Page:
Society of African Journal Editors

South African Journal of Sociology

Explaining informal land delivery processes and institutions in African cities: Conceptual framework and emerging evidence

Authors: Resetselemang Clement Leduka

Journal: South African Journal of Sociology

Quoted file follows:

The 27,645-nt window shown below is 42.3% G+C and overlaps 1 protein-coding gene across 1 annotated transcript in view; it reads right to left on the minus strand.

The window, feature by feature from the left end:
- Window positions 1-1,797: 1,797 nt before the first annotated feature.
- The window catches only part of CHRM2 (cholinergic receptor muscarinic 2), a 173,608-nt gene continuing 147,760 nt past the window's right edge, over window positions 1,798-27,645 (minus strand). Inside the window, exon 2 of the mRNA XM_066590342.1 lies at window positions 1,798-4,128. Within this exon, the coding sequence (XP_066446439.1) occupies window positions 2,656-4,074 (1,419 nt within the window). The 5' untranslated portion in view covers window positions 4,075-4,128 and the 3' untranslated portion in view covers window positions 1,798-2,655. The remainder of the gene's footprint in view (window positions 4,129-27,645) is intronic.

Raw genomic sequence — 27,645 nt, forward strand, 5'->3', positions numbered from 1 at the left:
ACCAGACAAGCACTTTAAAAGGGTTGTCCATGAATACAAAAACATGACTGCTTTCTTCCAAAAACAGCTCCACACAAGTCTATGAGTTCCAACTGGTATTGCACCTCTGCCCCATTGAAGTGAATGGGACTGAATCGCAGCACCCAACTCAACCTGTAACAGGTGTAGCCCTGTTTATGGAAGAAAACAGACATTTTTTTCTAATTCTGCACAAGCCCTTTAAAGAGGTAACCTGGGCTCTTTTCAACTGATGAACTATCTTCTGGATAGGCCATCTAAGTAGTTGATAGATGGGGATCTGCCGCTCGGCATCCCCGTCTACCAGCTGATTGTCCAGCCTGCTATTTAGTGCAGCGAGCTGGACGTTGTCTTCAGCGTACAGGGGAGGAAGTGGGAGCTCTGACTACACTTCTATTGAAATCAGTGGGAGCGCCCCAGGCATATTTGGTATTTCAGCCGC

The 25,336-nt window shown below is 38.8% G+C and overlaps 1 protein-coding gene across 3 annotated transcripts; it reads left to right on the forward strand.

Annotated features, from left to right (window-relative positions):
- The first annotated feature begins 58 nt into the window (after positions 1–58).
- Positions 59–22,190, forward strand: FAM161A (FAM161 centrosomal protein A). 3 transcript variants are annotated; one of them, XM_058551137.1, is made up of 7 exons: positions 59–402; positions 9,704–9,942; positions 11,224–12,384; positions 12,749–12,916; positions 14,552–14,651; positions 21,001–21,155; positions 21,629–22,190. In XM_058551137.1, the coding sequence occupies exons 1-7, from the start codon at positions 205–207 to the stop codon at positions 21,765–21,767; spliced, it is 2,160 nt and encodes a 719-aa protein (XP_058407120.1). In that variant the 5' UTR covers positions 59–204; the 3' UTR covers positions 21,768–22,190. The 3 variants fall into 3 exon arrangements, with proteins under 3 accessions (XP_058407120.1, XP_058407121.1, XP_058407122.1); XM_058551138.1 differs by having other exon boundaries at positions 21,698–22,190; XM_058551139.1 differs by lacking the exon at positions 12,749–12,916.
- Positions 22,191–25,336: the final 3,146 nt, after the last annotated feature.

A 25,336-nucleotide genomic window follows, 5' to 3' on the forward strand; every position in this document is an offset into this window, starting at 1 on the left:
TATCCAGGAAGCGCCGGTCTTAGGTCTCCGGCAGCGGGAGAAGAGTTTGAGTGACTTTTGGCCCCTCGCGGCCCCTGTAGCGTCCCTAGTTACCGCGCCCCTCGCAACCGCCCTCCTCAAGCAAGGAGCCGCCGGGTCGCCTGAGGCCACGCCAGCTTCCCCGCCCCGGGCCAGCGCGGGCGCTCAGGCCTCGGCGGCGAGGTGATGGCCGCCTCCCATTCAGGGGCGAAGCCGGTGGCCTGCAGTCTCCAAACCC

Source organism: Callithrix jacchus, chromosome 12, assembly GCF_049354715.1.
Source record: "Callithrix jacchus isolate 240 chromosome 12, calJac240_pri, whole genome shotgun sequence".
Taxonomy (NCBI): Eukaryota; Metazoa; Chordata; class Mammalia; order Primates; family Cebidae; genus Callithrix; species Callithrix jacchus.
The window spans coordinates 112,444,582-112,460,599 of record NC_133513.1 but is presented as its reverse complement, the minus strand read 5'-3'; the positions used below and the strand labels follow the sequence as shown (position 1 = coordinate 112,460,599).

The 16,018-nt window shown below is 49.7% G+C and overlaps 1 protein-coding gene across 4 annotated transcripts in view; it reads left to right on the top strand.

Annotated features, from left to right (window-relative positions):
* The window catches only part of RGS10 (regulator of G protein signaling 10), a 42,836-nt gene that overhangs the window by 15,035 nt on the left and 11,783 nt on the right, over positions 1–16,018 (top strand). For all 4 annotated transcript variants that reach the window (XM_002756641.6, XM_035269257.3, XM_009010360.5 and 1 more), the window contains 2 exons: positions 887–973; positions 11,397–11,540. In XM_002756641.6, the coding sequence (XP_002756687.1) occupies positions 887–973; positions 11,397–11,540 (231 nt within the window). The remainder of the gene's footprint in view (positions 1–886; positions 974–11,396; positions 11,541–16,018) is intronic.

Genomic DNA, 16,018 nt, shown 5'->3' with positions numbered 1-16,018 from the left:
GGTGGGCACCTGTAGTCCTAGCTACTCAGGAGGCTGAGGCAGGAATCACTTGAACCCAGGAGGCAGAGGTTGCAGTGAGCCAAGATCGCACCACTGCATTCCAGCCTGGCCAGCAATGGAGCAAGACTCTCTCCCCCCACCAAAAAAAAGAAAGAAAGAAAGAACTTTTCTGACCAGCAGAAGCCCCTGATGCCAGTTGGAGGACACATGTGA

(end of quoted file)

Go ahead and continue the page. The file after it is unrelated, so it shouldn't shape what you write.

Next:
Land for housing in most African cities is delivered through informal or semi-formal processes. However, until fairly recently, African urban research has tended to focus on compliance with formal state rules and the weaknesses of the public land management system in delivering sufficient land to meet demand. This type of analysis tends to elevate formal rules over other socially embedded rules that may facilitate access to land. It is argued in this paper that the analysis of land delivery processes has to transcend formal institutions established through state law, to the consideration of how actors that are external to the state interpret, use or challenge formal rules and the bases of their power to do so. This implies a pluralist approach to state law and non-state legal norms. By invoking a conceptual framework derived from structuration theory, institutional analysis and societal non-compliance, the paper demonstrates that the social relations between state structures and non-state actors and the institutions that underpin informal land delivery processes in African cities are complex and capable of producing unpredictable outcomes. These outcomes might include, but are not limited to, tolerance or benign neglect, acquiescence and accommodation, false or non-compliance, interspersed with moments of open confrontation and repression, not least the relations of patronage and clientilism mediated through the political system. To illustrate and explain these complexities, the paper draws on examples from recently completed research on informal land delivery processes in five Anglophone African cities.